A disabled Tonga man swam for 27 hours and 8 miles in the ocean to survive, after being thrown into the sea in the devastating tsunami that hit the islands.
Lisala Fulau, 57, a retired carpenter, was at his home on Atata Island with his son and niece around 6pm last Saturday when a 20-foot tsunami carried them miles offshore.
Adrift and alone, Folau spent the next 27 hours swimming among uninhabited islands, trying in vain to signal passing boats before finally reaching the mainland, where he was picked up by a passing car.
Fulau, who has problems with his legs that make him “walk slower than a child”, decided not to seek help because he did not want his son or niece to risk their lives trying to save him. tragically.
Speaking to Tongan radio station Broadcom FM about his unusual experience, he said his brother had warned him about the tsunami. He added that the family rushed outside their house and climbed a tree to escape the wave that swept the island.
Believing that the danger was over, the family descended from the tree, but then the island was hit by a second wave, Fulau estimated to be more than 20 feet high, which carried them all out to sea.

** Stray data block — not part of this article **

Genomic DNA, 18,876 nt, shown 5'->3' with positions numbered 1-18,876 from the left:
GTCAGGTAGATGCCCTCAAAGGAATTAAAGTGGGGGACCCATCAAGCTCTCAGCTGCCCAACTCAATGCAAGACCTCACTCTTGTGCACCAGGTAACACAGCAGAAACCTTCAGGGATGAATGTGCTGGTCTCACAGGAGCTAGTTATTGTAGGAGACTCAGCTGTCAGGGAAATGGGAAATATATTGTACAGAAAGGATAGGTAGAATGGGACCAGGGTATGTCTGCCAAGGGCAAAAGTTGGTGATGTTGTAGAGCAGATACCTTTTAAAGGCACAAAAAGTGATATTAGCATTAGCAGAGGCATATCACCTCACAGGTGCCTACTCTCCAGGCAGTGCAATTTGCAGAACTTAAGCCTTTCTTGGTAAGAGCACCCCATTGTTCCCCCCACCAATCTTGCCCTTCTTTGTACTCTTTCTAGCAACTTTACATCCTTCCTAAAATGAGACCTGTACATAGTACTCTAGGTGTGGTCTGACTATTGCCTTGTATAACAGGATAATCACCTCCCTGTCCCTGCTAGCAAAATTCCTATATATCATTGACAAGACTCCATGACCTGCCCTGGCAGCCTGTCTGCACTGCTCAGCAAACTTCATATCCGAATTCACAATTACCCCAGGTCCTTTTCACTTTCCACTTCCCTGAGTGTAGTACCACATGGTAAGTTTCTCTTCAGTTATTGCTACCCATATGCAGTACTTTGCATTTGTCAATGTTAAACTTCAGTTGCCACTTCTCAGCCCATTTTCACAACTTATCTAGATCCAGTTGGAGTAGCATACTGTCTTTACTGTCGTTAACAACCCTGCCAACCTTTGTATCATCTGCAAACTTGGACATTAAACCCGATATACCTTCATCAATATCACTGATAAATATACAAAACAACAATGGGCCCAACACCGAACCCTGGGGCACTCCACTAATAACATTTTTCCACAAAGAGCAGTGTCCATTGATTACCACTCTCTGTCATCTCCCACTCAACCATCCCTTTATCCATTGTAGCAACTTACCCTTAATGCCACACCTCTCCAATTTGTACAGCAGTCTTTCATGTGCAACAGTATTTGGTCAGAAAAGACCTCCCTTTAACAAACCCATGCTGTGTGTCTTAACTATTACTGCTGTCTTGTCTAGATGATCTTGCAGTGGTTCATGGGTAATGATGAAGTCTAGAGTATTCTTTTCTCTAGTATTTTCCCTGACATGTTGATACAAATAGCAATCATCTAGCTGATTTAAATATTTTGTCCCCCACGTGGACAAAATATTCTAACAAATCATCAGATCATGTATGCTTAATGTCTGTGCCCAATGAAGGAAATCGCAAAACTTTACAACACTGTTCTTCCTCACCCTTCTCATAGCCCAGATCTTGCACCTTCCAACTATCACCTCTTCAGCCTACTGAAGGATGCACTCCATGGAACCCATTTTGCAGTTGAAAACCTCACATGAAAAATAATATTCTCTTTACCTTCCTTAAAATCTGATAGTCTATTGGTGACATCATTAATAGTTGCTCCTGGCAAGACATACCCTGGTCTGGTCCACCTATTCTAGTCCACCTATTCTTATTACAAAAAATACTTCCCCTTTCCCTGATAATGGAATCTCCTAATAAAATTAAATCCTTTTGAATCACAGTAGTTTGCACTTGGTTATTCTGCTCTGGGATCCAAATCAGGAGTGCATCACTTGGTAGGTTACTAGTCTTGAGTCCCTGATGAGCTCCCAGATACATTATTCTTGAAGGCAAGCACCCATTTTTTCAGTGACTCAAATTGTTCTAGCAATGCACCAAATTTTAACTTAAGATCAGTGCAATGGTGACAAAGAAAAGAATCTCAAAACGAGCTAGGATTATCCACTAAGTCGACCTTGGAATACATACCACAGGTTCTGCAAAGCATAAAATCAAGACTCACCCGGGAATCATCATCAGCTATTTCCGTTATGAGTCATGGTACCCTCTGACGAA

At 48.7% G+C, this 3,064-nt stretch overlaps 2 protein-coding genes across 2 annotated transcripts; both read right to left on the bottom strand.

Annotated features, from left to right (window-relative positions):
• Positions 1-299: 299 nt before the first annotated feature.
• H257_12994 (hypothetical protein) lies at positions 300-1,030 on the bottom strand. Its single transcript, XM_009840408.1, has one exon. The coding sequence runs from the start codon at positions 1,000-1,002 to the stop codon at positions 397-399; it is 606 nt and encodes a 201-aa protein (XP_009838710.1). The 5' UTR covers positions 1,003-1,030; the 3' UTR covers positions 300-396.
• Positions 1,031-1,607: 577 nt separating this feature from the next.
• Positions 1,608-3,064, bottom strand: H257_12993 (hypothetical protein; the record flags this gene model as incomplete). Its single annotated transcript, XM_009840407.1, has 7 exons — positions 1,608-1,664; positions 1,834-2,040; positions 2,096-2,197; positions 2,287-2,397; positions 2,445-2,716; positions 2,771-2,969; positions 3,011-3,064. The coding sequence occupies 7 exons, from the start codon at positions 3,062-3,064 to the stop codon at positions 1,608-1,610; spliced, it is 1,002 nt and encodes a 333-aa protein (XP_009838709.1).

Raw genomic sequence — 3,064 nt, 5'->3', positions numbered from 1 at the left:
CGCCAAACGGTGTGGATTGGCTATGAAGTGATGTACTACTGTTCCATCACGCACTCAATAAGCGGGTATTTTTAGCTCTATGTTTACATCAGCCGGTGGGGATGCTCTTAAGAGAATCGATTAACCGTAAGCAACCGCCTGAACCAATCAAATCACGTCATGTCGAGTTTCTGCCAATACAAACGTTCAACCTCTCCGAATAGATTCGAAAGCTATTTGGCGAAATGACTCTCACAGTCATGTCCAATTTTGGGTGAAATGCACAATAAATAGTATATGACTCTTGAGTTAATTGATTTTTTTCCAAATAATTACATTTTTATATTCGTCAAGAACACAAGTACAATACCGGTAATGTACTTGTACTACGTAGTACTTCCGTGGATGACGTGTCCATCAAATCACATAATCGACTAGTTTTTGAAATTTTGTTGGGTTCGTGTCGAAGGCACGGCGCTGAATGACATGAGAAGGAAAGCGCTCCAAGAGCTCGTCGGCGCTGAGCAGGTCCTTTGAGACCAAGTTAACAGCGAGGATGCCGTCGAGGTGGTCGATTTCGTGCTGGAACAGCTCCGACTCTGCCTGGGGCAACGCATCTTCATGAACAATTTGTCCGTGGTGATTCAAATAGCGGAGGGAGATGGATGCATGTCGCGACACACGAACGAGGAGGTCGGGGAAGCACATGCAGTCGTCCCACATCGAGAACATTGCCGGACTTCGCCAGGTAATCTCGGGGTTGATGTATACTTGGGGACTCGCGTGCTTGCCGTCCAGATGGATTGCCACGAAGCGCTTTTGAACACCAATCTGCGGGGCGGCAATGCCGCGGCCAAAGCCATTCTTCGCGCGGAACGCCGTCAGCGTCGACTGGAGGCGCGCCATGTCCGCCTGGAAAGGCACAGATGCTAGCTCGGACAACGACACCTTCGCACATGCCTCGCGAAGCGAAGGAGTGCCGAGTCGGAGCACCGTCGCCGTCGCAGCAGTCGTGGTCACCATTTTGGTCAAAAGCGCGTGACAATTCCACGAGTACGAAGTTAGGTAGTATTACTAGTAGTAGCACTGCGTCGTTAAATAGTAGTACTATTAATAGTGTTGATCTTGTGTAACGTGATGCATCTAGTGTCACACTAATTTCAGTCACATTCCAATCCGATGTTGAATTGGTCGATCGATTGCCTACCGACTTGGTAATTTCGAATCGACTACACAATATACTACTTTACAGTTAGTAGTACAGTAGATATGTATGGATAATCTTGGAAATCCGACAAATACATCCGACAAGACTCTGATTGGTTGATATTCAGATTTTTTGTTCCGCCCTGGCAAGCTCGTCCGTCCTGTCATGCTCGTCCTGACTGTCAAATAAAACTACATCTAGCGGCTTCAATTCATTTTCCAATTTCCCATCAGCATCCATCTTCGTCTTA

The man, stranded miles from shore, said he could not see his son or niece in the water, but could hear them calling for him.
After a while his niece’s voice stopped, but his son kept calling. He said he made the difficult decision to ignore the tears and remain silent, because he did not want his son or niece to risk their lives trying to save him.
Fulau eventually finds a broken tree, and decides to hang on to it, believing that if he dies, his family will at least have a chance to find his body.
But instead of dying, he drifted to the nearby, uninhabited island of Tokitoki, where he arrived early this past Sunday morning.
The recent eruption of a volcano in the Tonga archipelago caused a tsunami, causing human and material losses. The authorities confirmed the evacuation of some remote islands after destroying homes and an entire village on Mango Island. While the international agencies responsible for assessing the damage in the archipelago announced the monitoring of “significant damage” on the islands.
Source: Daily Mail